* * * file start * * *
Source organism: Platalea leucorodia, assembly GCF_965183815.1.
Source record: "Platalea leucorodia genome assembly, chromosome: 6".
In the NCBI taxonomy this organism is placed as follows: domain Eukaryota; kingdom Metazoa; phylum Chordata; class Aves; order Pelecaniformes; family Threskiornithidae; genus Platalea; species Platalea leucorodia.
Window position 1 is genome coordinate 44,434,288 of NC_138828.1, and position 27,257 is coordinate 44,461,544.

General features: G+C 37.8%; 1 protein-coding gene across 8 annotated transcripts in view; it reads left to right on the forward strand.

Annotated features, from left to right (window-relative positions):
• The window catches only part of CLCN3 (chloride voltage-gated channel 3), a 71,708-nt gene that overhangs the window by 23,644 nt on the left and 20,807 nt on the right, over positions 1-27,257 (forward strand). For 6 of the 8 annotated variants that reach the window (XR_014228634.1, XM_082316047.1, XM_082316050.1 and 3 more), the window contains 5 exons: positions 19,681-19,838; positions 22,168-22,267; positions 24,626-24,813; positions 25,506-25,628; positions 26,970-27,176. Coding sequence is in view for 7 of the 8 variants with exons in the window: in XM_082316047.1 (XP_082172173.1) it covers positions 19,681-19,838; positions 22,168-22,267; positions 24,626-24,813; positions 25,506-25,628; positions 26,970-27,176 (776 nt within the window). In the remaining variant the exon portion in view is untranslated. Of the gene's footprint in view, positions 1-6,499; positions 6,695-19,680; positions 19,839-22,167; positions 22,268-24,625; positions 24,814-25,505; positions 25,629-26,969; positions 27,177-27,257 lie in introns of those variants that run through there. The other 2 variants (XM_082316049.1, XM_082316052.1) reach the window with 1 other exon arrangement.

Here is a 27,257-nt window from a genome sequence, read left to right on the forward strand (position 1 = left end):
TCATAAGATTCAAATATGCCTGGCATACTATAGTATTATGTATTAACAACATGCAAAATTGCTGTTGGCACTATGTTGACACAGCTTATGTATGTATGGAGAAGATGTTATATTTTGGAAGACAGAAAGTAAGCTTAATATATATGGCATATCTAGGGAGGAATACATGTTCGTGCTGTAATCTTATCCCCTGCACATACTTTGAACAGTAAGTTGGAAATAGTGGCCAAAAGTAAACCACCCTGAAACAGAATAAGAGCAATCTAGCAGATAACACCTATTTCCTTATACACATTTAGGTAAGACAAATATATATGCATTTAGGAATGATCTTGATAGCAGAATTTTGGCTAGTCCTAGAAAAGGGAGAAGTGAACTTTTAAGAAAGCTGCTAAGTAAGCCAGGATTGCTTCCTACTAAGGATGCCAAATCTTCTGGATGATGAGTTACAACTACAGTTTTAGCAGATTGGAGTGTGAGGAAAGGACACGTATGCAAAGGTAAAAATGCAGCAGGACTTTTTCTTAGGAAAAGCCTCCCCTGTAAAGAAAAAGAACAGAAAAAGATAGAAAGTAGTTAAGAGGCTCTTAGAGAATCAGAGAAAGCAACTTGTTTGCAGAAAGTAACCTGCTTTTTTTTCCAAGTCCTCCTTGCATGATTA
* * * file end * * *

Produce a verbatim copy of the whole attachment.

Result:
Source organism: Platalea leucorodia, assembly GCF_965183815.1.
Source record: "Platalea leucorodia genome assembly, chromosome: 6".
In the NCBI taxonomy this organism is placed as follows: domain Eukaryota; kingdom Metazoa; phylum Chordata; class Aves; order Pelecaniformes; family Threskiornithidae; genus Platalea; species Platalea leucorodia.
Window position 1 is genome coordinate 44,434,288 of NC_138828.1, and position 27,257 is coordinate 44,461,544.

General features: G+C 37.8%; 1 protein-coding gene across 8 annotated transcripts in view; it reads left to right on the forward strand.

Annotated features, from left to right (window-relative positions):
• The window catches only part of CLCN3 (chloride voltage-gated channel 3), a 71,708-nt gene that overhangs the window by 23,644 nt on the left and 20,807 nt on the right, over positions 1-27,257 (forward strand). For 6 of the 8 annotated variants that reach the window (XR_014228634.1, XM_082316047.1, XM_082316050.1 and 3 more), the window contains 5 exons: positions 19,681-19,838; positions 22,168-22,267; positions 24,626-24,813; positions 25,506-25,628; positions 26,970-27,176. Coding sequence is in view for 7 of the 8 variants with exons in the window: in XM_082316047.1 (XP_082172173.1) it covers positions 19,681-19,838; positions 22,168-22,267; positions 24,626-24,813; positions 25,506-25,628; positions 26,970-27,176 (776 nt within the window). In the remaining variant the exon portion in view is untranslated. Of the gene's footprint in view, positions 1-6,499; positions 6,695-19,680; positions 19,839-22,167; positions 22,268-24,625; positions 24,814-25,505; positions 25,629-26,969; positions 27,177-27,257 lie in introns of those variants that run through there. The other 2 variants (XM_082316049.1, XM_082316052.1) reach the window with 1 other exon arrangement.

Here is a 27,257-nt window from a genome sequence, read left to right on the forward strand (position 1 = left end):
TCATAAGATTCAAATATGCCTGGCATACTATAGTATTATGTATTAACAACATGCAAAATTGCTGTTGGCACTATGTTGACACAGCTTATGTATGTATGGAGAAGATGTTATATTTTGGAAGACAGAAAGTAAGCTTAATATATATGGCATATCTAGGGAGGAATACATGTTCGTGCTGTAATCTTATCCCCTGCACATACTTTGAACAGTAAGTTGGAAATAGTGGCCAAAAGTAAACCACCCTGAAACAGAATAAGAGCAATCTAGCAGATAACACCTATTTCCTTATACACATTTAGGTAAGACAAATATATATGCATTTAGGAATGATCTTGATAGCAGAATTTTGGCTAGTCCTAGAAAAGGGAGAAGTGAACTTTTAAGAAAGCTGCTAAGTAAGCCAGGATTGCTTCCTACTAAGGATGCCAAATCTTCTGGATGATGAGTTACAACTACAGTTTTAGCAGATTGGAGTGTGAGGAAAGGACACGTATGCAAAGGTAAAAATGCAGCAGGACTTTTTCTTAGGAAAAGCCTCCCCTGTAAAGAAAAAGAACAGAAAAAGATAGAAAGTAGTTAAGAGGCTCTTAGAGAATCAGAGAAAGCAACTTGTTTGCAGAAAGTAACCTGCTTTTTTTTCCAAGTCCTCCTTGCATGATTA